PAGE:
With crude oil hovering around $60 a barrel due in part to China's growing appetite for oil, natural gas, and gasoline, it's no surprise that Beijing is shopping for energy resources. Still, the $18.5 billion cash bid by CNOOC Ltd. (CEO), an energy company 70% owned by the Chinese government, for Unocal Corp. (UCL), based in El Segundo, has raised alarms in Washington and calls for President George W. Bush to intervene on national security grounds.
That would be a mistake. There's no evidence that China's attempt to buy reserves in the ground is a bigger threat than its buying energy by the tankerful. And blocking the Unocal purchase to punish Beijing for other trade practices, as China critics advocate, would be counterproductive. The effort would not only fail to halt Beijing's global hunt for reserves but would also rekindle suspicions that the West seeks to contain China. That would make Beijing even more prickly.
No doubt, throwing a wrench into the takeover attempt would be satisfying to hawks worried about Beijing's growing economic and military might. China bashers also hope that stopping the deal would send a message to China that its pace of conforming with World Trade Organization rules is entirely too leisurely -- though whether Beijing would read it that way is far from clear. Fortunately, there are far better methods of addressing China's trade shortcomings, particularly when it comes to the issues that most concern Washington such as rampant intellectual-property theft, mercantilist currency manipulation, and high levels of government ownership in the economy.
As part of its deal to join the World Trade Organization in 2001, China agreed to follow the organization's free-market code, and the West allowed a liberal phase-in period. But Beijing has fallen far behind schedule in protecting patents and copyrights: An estimated 92% of computer software in China is pirated. Meanwhile, China's inflexible peg of the yuan to the dollar is fueling China's $160 billion trade deficit with the U.S. Under WTO rules, setting currency values can not be used to gain a trade advantage. So if Washington wants to force faster action on those fronts, it should bring a complaint before the WTO court. After all, when the U.S. filed a WTO case against China's discriminatory tax rebates on domestically produced computer chips in 2003, Beijing quickly backed down.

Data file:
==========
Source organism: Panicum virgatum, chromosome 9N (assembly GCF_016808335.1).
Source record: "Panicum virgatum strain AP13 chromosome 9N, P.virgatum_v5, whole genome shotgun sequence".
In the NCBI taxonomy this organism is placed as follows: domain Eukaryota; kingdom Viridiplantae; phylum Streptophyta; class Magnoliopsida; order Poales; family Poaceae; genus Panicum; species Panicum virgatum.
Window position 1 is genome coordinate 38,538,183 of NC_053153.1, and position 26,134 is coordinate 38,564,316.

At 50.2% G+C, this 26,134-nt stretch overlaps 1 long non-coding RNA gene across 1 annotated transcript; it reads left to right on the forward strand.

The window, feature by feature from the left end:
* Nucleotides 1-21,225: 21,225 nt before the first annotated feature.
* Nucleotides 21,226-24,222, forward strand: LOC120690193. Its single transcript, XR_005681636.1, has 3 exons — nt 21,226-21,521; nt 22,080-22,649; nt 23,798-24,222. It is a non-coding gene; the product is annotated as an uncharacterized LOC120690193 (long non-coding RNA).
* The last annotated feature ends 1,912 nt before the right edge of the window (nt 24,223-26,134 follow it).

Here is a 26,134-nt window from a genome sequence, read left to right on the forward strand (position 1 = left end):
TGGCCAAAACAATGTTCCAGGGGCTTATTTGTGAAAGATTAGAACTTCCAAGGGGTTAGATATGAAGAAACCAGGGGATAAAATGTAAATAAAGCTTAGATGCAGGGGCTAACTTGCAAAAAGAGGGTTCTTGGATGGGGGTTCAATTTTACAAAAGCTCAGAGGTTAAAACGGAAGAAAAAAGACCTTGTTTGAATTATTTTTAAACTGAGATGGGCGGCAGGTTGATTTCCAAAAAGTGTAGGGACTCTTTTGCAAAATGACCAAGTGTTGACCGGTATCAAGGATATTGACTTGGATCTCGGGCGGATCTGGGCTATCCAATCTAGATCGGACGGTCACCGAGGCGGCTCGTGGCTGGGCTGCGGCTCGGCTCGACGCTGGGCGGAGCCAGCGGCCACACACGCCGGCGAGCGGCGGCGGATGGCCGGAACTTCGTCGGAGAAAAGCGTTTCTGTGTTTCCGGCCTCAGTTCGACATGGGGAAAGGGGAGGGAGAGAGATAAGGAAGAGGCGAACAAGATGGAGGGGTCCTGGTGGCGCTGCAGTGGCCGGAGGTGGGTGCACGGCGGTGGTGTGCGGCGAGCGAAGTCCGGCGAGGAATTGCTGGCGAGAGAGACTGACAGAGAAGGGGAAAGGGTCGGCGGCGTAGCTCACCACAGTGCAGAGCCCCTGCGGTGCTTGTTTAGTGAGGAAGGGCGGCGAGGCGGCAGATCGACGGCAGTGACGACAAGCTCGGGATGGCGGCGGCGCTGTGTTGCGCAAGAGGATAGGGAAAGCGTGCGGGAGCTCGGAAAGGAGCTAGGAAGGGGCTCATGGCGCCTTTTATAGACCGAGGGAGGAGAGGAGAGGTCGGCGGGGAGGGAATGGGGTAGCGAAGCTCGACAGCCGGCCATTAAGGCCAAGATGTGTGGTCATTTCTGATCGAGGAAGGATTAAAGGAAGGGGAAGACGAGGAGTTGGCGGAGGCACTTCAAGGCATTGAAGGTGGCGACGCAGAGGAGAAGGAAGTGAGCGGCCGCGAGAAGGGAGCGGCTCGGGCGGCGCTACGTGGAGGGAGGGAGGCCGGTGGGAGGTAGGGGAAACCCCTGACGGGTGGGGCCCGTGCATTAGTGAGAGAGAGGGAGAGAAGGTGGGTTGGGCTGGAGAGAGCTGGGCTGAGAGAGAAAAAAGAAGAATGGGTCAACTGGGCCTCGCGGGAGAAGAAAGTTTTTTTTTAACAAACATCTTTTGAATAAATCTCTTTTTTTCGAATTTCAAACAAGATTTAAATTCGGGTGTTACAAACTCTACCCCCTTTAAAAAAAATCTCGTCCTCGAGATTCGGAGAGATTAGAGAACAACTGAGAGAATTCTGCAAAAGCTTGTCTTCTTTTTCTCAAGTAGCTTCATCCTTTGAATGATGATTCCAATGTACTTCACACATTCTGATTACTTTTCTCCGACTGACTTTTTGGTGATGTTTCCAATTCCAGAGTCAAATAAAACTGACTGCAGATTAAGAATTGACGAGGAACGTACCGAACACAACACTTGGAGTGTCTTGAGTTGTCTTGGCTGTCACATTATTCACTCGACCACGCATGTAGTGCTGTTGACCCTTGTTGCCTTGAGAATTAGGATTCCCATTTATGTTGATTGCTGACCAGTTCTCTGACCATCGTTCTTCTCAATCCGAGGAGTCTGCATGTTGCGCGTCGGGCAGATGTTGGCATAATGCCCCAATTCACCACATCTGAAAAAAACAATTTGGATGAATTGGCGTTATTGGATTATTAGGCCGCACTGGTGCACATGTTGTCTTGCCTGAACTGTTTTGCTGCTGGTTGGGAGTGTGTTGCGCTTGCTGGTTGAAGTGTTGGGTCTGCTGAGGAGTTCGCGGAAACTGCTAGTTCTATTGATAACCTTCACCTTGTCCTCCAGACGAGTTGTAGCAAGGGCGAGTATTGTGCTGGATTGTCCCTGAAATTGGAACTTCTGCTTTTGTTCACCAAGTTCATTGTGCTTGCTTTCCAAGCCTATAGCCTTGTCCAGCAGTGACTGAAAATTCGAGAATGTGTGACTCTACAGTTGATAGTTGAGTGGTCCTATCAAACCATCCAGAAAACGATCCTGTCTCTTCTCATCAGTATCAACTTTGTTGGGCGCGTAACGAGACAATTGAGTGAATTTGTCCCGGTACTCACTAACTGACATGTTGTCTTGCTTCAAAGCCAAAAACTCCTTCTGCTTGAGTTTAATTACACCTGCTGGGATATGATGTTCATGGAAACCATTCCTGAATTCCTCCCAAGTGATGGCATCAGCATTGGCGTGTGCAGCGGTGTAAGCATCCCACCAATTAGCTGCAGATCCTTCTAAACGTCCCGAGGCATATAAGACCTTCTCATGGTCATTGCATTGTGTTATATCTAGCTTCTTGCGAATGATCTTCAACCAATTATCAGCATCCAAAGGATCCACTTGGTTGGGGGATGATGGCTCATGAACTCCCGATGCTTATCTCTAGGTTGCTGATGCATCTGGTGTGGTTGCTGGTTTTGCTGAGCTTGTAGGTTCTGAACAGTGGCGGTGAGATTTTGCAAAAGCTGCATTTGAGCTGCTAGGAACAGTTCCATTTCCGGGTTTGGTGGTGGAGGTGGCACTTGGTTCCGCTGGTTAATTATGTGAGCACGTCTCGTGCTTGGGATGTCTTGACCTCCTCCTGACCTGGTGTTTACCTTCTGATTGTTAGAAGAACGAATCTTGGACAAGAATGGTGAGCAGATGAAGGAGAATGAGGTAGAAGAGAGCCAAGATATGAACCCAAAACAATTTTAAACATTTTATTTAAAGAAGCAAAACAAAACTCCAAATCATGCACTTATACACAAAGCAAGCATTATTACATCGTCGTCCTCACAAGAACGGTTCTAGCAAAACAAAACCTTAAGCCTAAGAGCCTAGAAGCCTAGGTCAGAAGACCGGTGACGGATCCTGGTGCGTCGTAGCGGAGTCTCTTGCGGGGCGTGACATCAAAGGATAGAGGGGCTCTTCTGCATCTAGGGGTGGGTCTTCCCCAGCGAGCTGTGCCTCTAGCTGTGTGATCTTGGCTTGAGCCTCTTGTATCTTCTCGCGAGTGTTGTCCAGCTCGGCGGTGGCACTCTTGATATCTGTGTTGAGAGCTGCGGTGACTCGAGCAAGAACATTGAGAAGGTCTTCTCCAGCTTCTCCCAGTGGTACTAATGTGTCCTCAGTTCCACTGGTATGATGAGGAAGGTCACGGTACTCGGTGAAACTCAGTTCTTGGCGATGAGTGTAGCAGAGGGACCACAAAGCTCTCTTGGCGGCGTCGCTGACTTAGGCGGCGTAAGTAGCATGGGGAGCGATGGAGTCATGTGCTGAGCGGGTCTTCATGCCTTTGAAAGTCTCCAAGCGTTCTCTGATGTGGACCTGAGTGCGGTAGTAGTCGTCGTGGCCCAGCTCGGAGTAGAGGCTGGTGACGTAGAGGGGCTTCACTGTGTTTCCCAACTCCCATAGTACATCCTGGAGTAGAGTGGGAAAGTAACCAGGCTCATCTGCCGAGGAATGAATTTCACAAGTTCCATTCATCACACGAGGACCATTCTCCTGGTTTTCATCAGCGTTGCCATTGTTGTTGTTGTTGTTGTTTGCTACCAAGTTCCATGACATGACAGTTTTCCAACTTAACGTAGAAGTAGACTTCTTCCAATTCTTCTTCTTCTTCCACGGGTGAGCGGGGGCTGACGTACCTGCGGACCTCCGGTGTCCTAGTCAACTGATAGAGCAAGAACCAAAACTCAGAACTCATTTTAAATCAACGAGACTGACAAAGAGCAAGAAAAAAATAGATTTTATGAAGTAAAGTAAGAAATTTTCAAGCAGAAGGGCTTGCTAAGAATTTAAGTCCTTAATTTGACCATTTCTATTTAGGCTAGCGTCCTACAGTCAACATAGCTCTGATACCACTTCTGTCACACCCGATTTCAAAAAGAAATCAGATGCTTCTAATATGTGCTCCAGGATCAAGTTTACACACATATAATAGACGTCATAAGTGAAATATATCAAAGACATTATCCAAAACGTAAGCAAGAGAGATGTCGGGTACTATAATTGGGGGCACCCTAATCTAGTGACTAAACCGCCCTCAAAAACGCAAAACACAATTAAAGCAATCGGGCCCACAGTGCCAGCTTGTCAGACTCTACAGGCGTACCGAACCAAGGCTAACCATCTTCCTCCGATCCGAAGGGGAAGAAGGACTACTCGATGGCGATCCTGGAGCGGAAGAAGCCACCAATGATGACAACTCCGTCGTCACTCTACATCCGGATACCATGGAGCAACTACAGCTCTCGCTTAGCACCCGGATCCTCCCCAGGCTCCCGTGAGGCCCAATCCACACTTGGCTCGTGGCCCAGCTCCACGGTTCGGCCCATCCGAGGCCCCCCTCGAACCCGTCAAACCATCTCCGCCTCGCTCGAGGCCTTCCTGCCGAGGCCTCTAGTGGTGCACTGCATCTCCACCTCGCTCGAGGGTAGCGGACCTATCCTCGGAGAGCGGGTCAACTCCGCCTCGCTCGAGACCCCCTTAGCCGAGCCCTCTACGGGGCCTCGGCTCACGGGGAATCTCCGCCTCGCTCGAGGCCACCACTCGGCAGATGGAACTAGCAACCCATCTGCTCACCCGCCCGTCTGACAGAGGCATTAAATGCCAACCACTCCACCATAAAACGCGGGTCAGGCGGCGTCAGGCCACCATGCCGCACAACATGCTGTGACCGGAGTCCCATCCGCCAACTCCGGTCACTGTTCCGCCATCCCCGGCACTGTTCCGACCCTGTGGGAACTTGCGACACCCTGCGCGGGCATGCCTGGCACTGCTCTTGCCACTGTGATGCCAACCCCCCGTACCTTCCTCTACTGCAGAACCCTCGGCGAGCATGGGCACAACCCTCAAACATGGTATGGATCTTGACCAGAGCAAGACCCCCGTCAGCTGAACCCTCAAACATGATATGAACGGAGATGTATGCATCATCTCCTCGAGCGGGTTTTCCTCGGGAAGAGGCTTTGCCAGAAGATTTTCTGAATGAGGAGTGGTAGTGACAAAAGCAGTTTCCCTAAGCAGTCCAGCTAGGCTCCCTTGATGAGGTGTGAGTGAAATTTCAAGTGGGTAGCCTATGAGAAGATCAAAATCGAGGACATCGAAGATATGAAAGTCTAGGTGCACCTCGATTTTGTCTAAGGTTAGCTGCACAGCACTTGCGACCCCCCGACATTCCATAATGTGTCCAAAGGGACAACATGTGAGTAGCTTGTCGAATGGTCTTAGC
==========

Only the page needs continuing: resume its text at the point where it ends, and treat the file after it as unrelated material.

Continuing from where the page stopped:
But using a bureaucratic dodge to deny China's purchase of U.S.-owned fuel reserves wouldn't build respect for the rules of trade. ``China is allowing the U.S. to buy big chunks of its banking system, and they've adopted an open investment environment,'' says Nicholas R. Lardy, a China expert at the Institute for International Economics. ``At the same time, we're trying to persuade Mexico and Saudi Arabia to open their oil industry to foreign participation.''
And what of complaints that the playing field is hardly level? There's truth to that claim: Beijing wouldn't let a U.S. company buy one of its energy giants or other core assets. Under the WTO agreement with China, foreigners are restricted to varying ownership percentages in strategic industries ranging from telecom to life insurance. But the U.S. and other developed countries agreed to those conditions, too -- precisely because they wanted to support China's development and its integration with the global economy. If China's rapid advance since then has left some of those agreements outdated, they should be changed by negotiation, not by threats that the U.S. won't play by the rules, either.
Others gripe that it's not clear how much of the $18.5 billion bid by CNOOC for Unocal -- which trumps a $16.4 billion cash-and-stock offer from Chevron Corp. (CVX) -- will come from commercial sources and how much from below-market-rate loans from China's government. But that complaint, also, is better handled through negotiation and by insisting that China follow its WTO-imposed schedule for economic liberalization.
Rival Chevron is hoping a referral of the whole issue to the Committee on Foreign Investments in the U.S. will persuade Unocal stockholders to accept their lower, simpler bid. ``But our major overriding goal should be to engage China in a rules-based system,'' says Albert Keidel, a senior associate at the Carnegie Endowment for International Peace. Throwing out the WTO rule book on the Unocal merger would be a poor way to start. By Paul Magnusson, with Stan Crock in Washington and Dexter Roberts in Beijing